In the last year or so, Unit4/Agresso has commissioned research projects with CFO magazine and IDC. The most recent research certainly generated a lot of discussion at the event and it continues to drive conversations within the blogger community. Specifically, I’ve participated in blogger conversations re: this research at the recent SAP Influencers Summit. Enterprise Irregular bloggers have been conversing about it, passionately I might add, this week, too.
So, what’s in the research and why is it sparking so much discussion?
The report is titled: “Modifying and Maintaining ERP Systems: The High Cost of Business Disruption” (IDC, author: Michael Faucette, December 2009). You can download this report here . Additionally, you can download the prior CFO report, “The High Cost of Change for ERP”, by CFO Research Services, from CODA .
The purpose of the IDC research was to see how a software customer is impacted when they must make changes to ERP software to accommodate software or business driven changes. The research looked at the experiences of over 200 software customers and the disruptive impact that ERP software changes had on their firms.
Building off of the prior CFO research effort, IDC focused on the top five drivers of systems change:
– regulatory requirements
– organizational reorganization/restructuring
– mergers and acquisitions
– financial management-driven changes
– new or changed business practices
From these, IDC reviewed nine categories of disruption cost metrics. These included:
– decreased operational efficiency
– decreased decision-making efficiency
– delayed cost reduction plans
– drop in customer satisfaction
– delayed product launch or increased product time to market
– lost market share
– payment of fines for noncompliance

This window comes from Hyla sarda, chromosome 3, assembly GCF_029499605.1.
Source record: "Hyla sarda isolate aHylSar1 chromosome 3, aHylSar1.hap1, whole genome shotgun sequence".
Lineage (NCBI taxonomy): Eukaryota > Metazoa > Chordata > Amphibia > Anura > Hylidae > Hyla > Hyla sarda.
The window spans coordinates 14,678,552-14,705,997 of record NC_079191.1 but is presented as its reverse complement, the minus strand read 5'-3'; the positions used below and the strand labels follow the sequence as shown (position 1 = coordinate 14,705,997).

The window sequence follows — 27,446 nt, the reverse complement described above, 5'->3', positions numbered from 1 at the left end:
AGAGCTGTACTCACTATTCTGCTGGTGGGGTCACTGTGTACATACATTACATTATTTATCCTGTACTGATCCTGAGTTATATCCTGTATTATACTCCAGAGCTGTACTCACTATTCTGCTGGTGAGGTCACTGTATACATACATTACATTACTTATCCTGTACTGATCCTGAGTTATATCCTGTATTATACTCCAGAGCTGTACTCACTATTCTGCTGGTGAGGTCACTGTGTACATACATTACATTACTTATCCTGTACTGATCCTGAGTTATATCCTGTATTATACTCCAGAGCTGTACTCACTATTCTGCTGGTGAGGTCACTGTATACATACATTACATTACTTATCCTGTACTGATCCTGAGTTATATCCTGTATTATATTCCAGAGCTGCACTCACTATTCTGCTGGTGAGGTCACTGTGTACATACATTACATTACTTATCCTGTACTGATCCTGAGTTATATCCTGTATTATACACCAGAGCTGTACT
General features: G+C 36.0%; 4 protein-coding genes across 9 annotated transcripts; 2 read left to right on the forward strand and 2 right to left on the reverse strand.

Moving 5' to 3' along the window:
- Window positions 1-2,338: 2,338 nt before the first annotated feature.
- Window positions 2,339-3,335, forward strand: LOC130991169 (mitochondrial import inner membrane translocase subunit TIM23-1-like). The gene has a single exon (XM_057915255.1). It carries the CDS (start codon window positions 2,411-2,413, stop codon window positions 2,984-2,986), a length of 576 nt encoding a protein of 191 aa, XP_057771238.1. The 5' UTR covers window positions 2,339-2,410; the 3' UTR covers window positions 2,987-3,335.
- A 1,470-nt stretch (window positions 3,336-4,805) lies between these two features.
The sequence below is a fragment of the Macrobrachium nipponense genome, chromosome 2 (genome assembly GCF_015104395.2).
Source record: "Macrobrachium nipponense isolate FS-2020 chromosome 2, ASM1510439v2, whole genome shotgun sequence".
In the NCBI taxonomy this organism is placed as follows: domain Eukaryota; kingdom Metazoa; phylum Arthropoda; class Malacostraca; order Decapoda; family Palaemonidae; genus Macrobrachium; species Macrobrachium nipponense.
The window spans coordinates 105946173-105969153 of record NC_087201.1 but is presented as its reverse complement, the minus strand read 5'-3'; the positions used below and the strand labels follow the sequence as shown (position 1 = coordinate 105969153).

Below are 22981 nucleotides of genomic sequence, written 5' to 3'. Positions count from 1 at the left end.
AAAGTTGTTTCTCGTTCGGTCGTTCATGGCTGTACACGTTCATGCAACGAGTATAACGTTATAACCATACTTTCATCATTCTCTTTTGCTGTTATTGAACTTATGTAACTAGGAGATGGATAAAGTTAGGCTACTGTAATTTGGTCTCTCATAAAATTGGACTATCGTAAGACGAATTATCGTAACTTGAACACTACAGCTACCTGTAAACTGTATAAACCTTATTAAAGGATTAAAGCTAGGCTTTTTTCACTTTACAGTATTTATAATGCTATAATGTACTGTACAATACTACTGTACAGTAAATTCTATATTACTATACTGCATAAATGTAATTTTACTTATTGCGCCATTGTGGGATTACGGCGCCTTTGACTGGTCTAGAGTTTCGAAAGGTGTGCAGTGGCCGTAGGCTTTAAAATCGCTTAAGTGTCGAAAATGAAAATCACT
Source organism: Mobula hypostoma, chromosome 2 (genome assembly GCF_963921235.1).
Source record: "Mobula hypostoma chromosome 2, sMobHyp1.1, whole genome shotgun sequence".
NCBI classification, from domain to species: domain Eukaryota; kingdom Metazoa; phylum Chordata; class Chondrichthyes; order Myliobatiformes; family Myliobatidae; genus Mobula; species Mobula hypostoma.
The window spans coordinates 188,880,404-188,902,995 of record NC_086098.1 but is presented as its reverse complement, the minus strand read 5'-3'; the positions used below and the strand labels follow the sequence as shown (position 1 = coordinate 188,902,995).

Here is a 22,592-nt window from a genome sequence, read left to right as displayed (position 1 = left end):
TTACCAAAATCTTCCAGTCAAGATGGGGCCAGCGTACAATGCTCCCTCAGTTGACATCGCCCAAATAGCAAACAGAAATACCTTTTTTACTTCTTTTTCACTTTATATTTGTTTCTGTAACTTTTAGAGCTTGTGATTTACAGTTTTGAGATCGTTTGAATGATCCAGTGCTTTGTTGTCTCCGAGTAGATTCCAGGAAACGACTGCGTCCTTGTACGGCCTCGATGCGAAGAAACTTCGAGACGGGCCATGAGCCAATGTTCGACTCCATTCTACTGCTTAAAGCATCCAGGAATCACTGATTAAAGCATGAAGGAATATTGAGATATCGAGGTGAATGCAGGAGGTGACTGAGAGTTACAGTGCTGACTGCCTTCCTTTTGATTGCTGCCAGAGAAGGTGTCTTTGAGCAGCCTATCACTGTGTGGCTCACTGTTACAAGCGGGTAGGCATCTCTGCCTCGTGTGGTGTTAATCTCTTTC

– missed opportunity for or delayed an acquisition
– decreased stock price
Now, this part is really important to understand. The study respondents were asked to report if they experienced any of the disruption cost categories for each of the five top drivers of systems’ change. IF THEY DID, they then had to choose from a list of estimate ranges that defined the extent of the disruption they encountered. IF THEY DID NOT, no estimate was given and those null responses were not added to the basis.
So, when you read the report and you see that under the Reorganization/Restructuring change driver there is a score of 22.6 for Decreased Stock Price, this means that of those firms that undertook an ERP systems change due to a restructuring or reorganization AND experienced a drop in their stock price, THEN the stock price fell an average of 22.6%.
The data in this report will make you think as it puts some numbers behind the cost of change for ERP beyond the usual technical costs. The cost categories aren’t fees paid to hardware vendors or to systems integrators, these costs point to factors like lost market share and fines for non-compliance.
ERP software vendors that are still selling products that: